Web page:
A Superstitious and Cowardly Lot: Jeff’s Secret Fear About…

September 4, 2014

I have a very deep fear that I’m afraid to tell you about.

No, it’s not the fear related to cannibalism, or the phobia I have about snow, or this weird image I’ve had the last few weeks about being chased by zombies and having to flee barefoot through the pit of a rattlesnake farm. (Gah, I couldn’t even type that without doing a full-body cringe.)

It’s about…well, any comic geek worth their salt can tell from my post title that it’s about Batman.  And it is.  You see, it’s…well, let me give you some context first.

Most nights when we got to bed, Edi and I have a little pre-sleep ritual that I’ve begun calling (to myself) “Who’s Kidding Who?”  (Because it’s a ritual that happens right before bed, I think it’s allowed to be exempt from the rules of grammar.)

In “Who’s Kidding Who,” Edi and I get into bed (as previously established).  I lie down and close my eyes, usually because (a) I get up really early on mornings where the day job is involved; and (b) I need more sleep than Edi does, anyway.  Edi, by contrast, picks up a book or a magazine or even a Trader Joe’s Fearless Flyer and begins to read.  After a certain amount of time (during which I pray to God she turns out the light so I can go to sleep and God reminds me Edi’s her own person and he wouldn’t dream of telling her what to do), I decide to open my eyes, sit up, take a book out of my nightstand and start reading.

And now, my friends, it is on.  Because now that I am up and reading, I have anywhere from 15 seconds to four minutes before my wife decides to put down her reading material and go to bed.  “You can keep reading,” she murmurs as she now does what I’d been secretly pleading for her to do.

(Wondering about that very deep fear that’s related to Batman?  Don’t worry, my friend, it’s coming.)

Of course I join her almost immediately.  And but so the trick is: what book can I have on my bedstand that I may only be able to read between (at least) fifteen seconds and (at most) four minutes but will nonetheless somehow be enjoyable, and which I will always want to read but have no problem putting down in a hurry.

The answer?


This one.

This is a pretty good choice, right?  Depending on how long I think I have—PROTIP: longer when she’s reading a magazine than when she’s reading a book (which seems counter-intuitive), and, depending on what day of the week it is, the Trader Joes Fearless Flyer will either be longer or shorter than either—I will either tuck into an early action-packed ten pager, or a later, longer eighteen pager.  (Good thing I already read you many times, “Player on the Other Side,” because I will never, ever even turn to you under these conditions.)

There is just one problem.

I cannot stop hate-reading “The Case of the Chemical Syndicate” by Brad Meltzer and Chip Kidd.

My Secret Fear

My Secret Fear.

For those of you who don’t know (and how I envy you, Mr. and/or Ms. Blissfully McIgnorant), Brad Meltzer and Brian Hitch took a swing at retelling the very first Batman story for the New 52 Detective Comics #27, an issue from earlier this year that is an all-star salute to corporate paychecks.   I was not crazy about that particular story—there is no faster way for me to lose interest in a comics page than to realize it is drawn by Bryan Hitch—and so cannot believe that it was made worse…and made worse by Chip Kidd, no less.  CHIP KIDD.

I mean, sure, I have some vague memories of him saying something kind of condescending and bitchy once. (Oh hey, look, it’s my podcasting partner explaining the whole situation!) (Although weirdly, I feel like I was thinking of something else? Didn’t he say something at some talk he was giving about the comic book logos he designed or something?)  (And then Chip Kidd saw his best friend drown? And there was a guy nearby who could’ve helped save Chip Kidd’s best friend from drowning but he didn’t? And so then when Chip Kidd gave his TED Talk on cover logo design, he invited the guy who didn’t help his friend to the Talk and he sat him in the front row?)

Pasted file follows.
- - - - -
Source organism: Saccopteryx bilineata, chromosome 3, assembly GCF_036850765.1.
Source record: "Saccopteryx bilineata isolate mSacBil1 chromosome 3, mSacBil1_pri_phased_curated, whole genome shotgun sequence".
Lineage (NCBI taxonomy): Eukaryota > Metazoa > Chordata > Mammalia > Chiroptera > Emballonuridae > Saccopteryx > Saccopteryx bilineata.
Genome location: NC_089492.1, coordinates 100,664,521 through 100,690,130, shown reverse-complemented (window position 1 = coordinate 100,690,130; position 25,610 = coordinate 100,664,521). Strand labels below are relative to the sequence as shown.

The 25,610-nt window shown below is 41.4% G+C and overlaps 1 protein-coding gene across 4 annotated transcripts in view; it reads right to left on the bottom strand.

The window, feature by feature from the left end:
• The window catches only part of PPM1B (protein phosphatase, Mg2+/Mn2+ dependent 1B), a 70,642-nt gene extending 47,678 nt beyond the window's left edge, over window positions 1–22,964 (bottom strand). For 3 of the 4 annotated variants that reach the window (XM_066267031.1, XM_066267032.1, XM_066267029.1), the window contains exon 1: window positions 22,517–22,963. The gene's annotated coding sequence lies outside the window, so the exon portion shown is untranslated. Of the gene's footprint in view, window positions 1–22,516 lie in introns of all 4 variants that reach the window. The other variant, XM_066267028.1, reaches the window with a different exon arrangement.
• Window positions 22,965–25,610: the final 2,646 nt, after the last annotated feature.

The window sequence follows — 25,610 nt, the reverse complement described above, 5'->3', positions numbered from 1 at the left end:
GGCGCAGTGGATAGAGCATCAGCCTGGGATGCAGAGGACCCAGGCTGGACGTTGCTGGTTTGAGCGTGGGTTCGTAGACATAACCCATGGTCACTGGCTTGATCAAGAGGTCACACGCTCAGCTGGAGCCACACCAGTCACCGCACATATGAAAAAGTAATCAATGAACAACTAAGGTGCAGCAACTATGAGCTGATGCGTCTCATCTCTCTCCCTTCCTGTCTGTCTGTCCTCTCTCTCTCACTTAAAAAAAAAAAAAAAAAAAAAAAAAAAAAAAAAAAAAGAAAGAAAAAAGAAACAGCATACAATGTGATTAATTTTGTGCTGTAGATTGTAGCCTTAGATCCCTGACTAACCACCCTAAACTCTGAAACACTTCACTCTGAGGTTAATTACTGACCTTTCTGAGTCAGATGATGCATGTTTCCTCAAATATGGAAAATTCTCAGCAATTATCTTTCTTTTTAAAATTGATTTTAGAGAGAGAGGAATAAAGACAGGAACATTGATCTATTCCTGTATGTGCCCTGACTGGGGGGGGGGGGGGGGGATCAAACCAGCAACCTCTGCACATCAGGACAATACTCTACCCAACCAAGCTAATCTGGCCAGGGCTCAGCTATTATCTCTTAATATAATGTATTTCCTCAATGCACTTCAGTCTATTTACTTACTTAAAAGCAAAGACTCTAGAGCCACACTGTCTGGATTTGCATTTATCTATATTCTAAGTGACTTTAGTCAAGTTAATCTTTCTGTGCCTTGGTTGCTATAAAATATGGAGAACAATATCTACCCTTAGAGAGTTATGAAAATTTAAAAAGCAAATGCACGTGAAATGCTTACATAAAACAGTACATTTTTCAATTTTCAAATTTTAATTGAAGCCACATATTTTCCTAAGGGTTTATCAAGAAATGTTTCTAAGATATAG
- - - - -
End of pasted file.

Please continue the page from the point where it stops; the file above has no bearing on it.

But I’m insanely grateful to Chip Kidd for rescuing Jiro Kuwata’s Batman comics from obscurity:  I feel a little crest of gratitude literally each and every week as a new issue comes up on DC Digital.  And don’t even get me started about how I probably wouldn’t even be a fan of either Cormac McCarthy or Haruki Murakami if the covers to both All The Pretty Horses and The Wind-Up Bird Chronicle hadn’t been so amazing I had to pick them up. And I was reading Ellroy before him, but ooftah that cover to White Jazz, and—well, anyway, here’s a cover gallery from his website, you’ll see what I mean.

So I’d like to say that in this scenario what happened is Chip Kidd, in taking the dialogue and captions from Brad Meltzer’s story and then working them into a high-quality scan of the original Bob Kane/Bill Finger story, did his very best but just couldn’t trump the terribleness of Meltzer’s storyteling…but Chip Kidd actually made it worse.  Much, much worse.  In an article over at Comics Alliance about the creation of the remix, Kidd says:

[I]t became a real interesting puzzle for me, because I had to make a lot of what I would call editorial decisions. Brad just sent me his script for the story that ran in the New 52′s Detective Comics #27 that was drawn by Bryan Hitch. And there’s lots of things in there that don’t correspond to panels in the original story, i.e., Commissioner Gordon has an assistant who has dialogue…well, that sort of had to go. So it was interesting.

But the main conceit of the text of that story, is that mantra that Bruce Wayne/Batman keeps repeating in different versions: “I do it because…” So that all stayed intact, and that to me was the core of what Brad brought to that.

This is why, before I go to bed, I keep picking up the book and flipping back to this story.  The “mantra” that Brad Meltzer writes is the absolute worst kind of writing exercise horseshit, a bad idea he saw through to the end because, I don’t know, he had to make another crazy conspiracy show for people to enjoy at a deeply ironic level.  (Shout-out to my podcasting partner again!  Man, this post has managed to get all passive-aggressive about Graeme, Edi, and Chip Kidd.  Hey, everyone, look at how hilariously I am failing at this whole “humanity” thing!)  I mean:


Stop. Just…stop.

“I do it because I’m brave. I do it because I’m terrified.”

I mean…how can you even use the word “brave” with Batman and not follow it with the word “bold.” Right? I mean it was only a comic book that ran for more than fifteen years with Batman in it, and then as a recent cartoon series from 2008 to 2011 with Batman in it.  Is Meltzer’s idea of a crazy swerve to make you think he’s going to use “bold” and then when he breaks out “terrified,” you’re supposed to turn to your wife, perusing the latest information about frozen potato pancakes, and utter, “I say, my wife, Mr. Meltzer certainly beaned me with a narrative knuckleball, figuratively speaking”?  If so, then perhaps Mr. Meltzer should not have bothered to with countless earlier “I do it because I am [one thing] / I do it because I am [antonym of the first thing]?”  “The Case of the Chemical Syndicate” a la Meltzer isn’t a Batman story, it’s an Alanis Morrisette song: it’s fucking “One Hand in my Pocket” set to awkward Bob Kane art!  Don’t get me wrong, “I do it because I’m brave. I do it because I’m bold.” would be hilariously awful, but all the more reason to spend that extra minute and reconsider the word choice altogether.